Politics

EU army demands torn apart as former MEP highlights why military force won’t work

Brexit: Nigel Farage says the UK can 'deal' with EU army plans

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There have been fresh calls for an EU army in the wake of the US-led withdrawal from Afghanistan. But GB News presenter and former Brexit Party MEP Alex Phillips warned it would be “very difficult” for a military force to work due to 27 member states being involved in decision making.

Ms Phillips, who hosts the Afternoon Agenda on GB News, said: “The EU is trying to push forward with the idea of a European army.

“The EU is pushing to be more unilateral with foreign policy.

“But I don’t see how that can work because they’ve got to somehow consolidate initiatives among 27 voices.

“Foreign policy is not particularly suitable for it to be done by a majority vote and therefore back countries into military action against their will.

“So how they actually then coordinate foreign policy I don’t know.

“If you look at the relationships around the EU, yes they have all come together under a trading bloc, but everyone’s got their own historic alliances, allegiances and natural allies.

“So it’s very difficult trying to put that all into one soup pot, giving it a stir and saying now we all march as one.

“I don’t think the EU could really do that unless it became extremely powerful and tried to federalise the entire union fully and that way the EU becomes one country basically and then you can have a unified foreign policy.

“And we all know that’s pretty much what the EU’s end goal is.”

Earlier this month, two senior EU officials urged the bloc’s governments to set up a rapid reaction force.

Speaking as EU defence ministers met in Slovenia to discuss the fallout from Afghanistan, Brussels’ foreign policy chief Josep Borrell said: “It’s clear that the need for more European defence has never been as much as evident as today after the events in Afghanistan.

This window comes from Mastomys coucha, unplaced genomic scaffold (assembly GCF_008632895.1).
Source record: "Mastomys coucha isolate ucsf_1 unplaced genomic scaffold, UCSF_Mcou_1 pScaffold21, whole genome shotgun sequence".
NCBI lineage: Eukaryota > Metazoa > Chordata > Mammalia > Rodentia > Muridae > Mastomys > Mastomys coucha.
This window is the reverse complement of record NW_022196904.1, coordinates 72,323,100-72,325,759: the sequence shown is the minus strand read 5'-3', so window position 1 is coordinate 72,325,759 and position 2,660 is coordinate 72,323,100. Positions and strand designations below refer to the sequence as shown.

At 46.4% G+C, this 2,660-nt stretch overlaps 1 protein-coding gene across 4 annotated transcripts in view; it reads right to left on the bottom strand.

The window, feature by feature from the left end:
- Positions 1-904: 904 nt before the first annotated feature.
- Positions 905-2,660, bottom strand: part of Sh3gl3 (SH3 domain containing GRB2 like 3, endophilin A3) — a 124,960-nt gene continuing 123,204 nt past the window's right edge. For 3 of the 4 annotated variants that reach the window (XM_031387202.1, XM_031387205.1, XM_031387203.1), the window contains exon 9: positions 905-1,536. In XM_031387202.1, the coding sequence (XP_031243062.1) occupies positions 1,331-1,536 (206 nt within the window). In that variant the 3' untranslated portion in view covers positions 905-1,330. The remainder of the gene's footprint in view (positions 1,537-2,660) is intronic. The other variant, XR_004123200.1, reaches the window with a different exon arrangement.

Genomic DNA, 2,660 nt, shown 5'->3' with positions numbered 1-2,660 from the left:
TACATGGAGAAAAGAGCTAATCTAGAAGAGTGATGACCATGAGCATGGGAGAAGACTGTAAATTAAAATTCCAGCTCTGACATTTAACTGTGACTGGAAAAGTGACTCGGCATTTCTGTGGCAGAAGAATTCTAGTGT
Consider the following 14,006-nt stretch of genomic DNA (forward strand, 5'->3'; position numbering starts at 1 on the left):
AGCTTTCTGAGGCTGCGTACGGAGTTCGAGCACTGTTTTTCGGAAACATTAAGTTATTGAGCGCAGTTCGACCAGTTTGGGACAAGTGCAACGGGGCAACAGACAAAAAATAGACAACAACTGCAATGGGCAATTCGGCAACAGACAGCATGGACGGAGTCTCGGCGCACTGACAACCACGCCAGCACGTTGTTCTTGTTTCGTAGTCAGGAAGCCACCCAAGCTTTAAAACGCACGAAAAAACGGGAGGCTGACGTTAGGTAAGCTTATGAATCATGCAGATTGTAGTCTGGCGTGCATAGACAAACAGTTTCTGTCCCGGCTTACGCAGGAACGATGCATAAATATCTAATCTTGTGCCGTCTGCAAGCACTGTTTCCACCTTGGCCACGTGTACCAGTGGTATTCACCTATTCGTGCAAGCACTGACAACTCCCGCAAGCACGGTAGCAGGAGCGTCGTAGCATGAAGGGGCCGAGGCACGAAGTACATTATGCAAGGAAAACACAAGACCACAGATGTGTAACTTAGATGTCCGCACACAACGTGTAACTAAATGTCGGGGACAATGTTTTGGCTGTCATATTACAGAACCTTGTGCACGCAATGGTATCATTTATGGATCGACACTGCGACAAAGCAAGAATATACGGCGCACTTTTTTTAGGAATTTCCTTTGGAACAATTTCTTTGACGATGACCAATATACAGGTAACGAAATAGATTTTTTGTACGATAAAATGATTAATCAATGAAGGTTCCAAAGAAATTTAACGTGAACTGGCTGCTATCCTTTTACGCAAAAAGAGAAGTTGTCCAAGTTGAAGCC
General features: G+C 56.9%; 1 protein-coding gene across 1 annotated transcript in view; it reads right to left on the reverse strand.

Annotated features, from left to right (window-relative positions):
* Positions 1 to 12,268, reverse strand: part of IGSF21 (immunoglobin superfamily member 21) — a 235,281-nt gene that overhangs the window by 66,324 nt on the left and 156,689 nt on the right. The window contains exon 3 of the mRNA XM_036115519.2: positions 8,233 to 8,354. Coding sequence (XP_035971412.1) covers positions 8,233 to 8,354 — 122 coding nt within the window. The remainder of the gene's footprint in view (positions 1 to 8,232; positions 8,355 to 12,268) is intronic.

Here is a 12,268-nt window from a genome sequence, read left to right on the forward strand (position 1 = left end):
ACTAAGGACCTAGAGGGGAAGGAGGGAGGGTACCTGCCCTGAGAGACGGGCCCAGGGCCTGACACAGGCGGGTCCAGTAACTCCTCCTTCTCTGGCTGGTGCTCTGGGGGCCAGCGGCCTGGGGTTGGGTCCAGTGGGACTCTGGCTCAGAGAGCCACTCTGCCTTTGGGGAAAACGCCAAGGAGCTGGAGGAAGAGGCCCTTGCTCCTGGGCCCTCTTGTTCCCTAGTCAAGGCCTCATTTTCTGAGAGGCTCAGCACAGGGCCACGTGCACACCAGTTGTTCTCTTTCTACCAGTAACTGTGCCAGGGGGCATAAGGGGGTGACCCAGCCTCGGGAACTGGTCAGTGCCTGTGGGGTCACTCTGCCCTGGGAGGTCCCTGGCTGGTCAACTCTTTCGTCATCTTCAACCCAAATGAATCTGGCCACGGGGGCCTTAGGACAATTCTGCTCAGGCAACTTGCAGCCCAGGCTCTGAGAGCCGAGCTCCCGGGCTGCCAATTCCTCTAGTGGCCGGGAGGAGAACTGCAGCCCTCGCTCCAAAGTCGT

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“Sometimes something happens that pushes history, it creates a breakthrough and I think that the Afghanistan event of this summer is one of these cases.”

General Claudio Graziano, chairman of the EU military committee, added: “The situation in Afghanistan, the Middle East and the Sahel show that now is the time to act, starting with the creation of a European rapid reaction force, able to show the will of the Union to act as a global strategic partner. When if not now?”

Meanwhile, Belgian MEP Guy Verhofstadt insisted an EU army was “common sense” in a tweet in August.

And earlier this week, France denied a report in the Telegraph that Emmanuel Macron was willing to give up the country’s permanent seat on the United Nations Security Council in exchange for the formation of an EU army.

Nigel Farage has insisted an EU army is unlikely to work.

Speaking earlier this month, Mr Farage said: “I don’t think an EU army would ever work. I don’t think any of them are prepared to pay the money.

“But whatever they decide to do we must not join it, absolutely not join it.”

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